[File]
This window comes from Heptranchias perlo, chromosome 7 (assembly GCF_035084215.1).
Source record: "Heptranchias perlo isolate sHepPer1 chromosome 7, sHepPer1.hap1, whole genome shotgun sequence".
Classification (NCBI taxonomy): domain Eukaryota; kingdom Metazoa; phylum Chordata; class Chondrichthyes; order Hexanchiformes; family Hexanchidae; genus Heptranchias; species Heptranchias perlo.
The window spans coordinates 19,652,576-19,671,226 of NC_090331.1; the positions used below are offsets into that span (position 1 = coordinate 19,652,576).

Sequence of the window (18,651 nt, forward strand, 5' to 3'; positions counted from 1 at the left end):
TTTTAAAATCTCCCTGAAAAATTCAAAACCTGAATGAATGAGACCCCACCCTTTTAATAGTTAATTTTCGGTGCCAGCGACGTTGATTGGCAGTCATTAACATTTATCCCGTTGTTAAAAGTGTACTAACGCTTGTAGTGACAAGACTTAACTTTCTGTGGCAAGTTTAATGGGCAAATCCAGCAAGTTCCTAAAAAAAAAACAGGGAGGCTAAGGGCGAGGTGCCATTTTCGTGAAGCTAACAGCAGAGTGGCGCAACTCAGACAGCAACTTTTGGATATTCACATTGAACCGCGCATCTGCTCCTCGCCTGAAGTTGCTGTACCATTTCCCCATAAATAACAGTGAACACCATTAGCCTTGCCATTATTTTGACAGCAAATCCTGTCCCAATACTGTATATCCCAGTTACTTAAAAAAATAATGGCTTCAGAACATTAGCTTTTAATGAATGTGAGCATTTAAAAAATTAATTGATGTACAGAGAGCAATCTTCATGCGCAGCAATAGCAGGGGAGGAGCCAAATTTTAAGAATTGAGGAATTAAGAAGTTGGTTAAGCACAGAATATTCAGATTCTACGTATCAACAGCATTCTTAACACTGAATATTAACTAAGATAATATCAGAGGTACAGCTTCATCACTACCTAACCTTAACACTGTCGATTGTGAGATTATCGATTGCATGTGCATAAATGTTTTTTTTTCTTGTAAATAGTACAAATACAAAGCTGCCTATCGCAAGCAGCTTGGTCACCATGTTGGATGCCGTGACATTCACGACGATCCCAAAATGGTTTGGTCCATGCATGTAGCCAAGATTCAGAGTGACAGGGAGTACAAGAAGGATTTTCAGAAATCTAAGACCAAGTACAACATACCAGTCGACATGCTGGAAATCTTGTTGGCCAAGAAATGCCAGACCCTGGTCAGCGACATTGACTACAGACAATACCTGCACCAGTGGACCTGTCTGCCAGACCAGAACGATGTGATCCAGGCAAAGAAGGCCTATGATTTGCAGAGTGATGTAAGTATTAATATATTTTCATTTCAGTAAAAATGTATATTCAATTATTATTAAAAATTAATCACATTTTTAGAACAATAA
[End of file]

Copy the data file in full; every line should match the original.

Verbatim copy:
This window comes from Heptranchias perlo, chromosome 7 (assembly GCF_035084215.1).
Source record: "Heptranchias perlo isolate sHepPer1 chromosome 7, sHepPer1.hap1, whole genome shotgun sequence".
Classification (NCBI taxonomy): domain Eukaryota; kingdom Metazoa; phylum Chordata; class Chondrichthyes; order Hexanchiformes; family Hexanchidae; genus Heptranchias; species Heptranchias perlo.
The window spans coordinates 19,652,576-19,671,226 of NC_090331.1; the positions used below are offsets into that span (position 1 = coordinate 19,652,576).

Sequence of the window (18,651 nt, forward strand, 5' to 3'; positions counted from 1 at the left end):
TTTTAAAATCTCCCTGAAAAATTCAAAACCTGAATGAATGAGACCCCACCCTTTTAATAGTTAATTTTCGGTGCCAGCGACGTTGATTGGCAGTCATTAACATTTATCCCGTTGTTAAAAGTGTACTAACGCTTGTAGTGACAAGACTTAACTTTCTGTGGCAAGTTTAATGGGCAAATCCAGCAAGTTCCTAAAAAAAAAACAGGGAGGCTAAGGGCGAGGTGCCATTTTCGTGAAGCTAACAGCAGAGTGGCGCAACTCAGACAGCAACTTTTGGATATTCACATTGAACCGCGCATCTGCTCCTCGCCTGAAGTTGCTGTACCATTTCCCCATAAATAACAGTGAACACCATTAGCCTTGCCATTATTTTGACAGCAAATCCTGTCCCAATACTGTATATCCCAGTTACTTAAAAAAATAATGGCTTCAGAACATTAGCTTTTAATGAATGTGAGCATTTAAAAAATTAATTGATGTACAGAGAGCAATCTTCATGCGCAGCAATAGCAGGGGAGGAGCCAAATTTTAAGAATTGAGGAATTAAGAAGTTGGTTAAGCACAGAATATTCAGATTCTACGTATCAACAGCATTCTTAACACTGAATATTAACTAAGATAATATCAGAGGTACAGCTTCATCACTACCTAACCTTAACACTGTCGATTGTGAGATTATCGATTGCATGTGCATAAATGTTTTTTTTTCTTGTAAATAGTACAAATACAAAGCTGCCTATCGCAAGCAGCTTGGTCACCATGTTGGATGCCGTGACATTCACGACGATCCCAAAATGGTTTGGTCCATGCATGTAGCCAAGATTCAGAGTGACAGGGAGTACAAGAAGGATTTTCAGAAATCTAAGACCAAGTACAACATACCAGTCGACATGCTGGAAATCTTGTTGGCCAAGAAATGCCAGACCCTGGTCAGCGACATTGACTACAGACAATACCTGCACCAGTGGACCTGTCTGCCAGACCAGAACGATGTGATCCAGGCAAAGAAGGCCTATGATTTGCAGAGTGATGTAAGTATTAATATATTTTCATTTCAGTAAAAATGTATATTCAATTATTATTAAAAATTAATCACATTTTTAGAACAATAA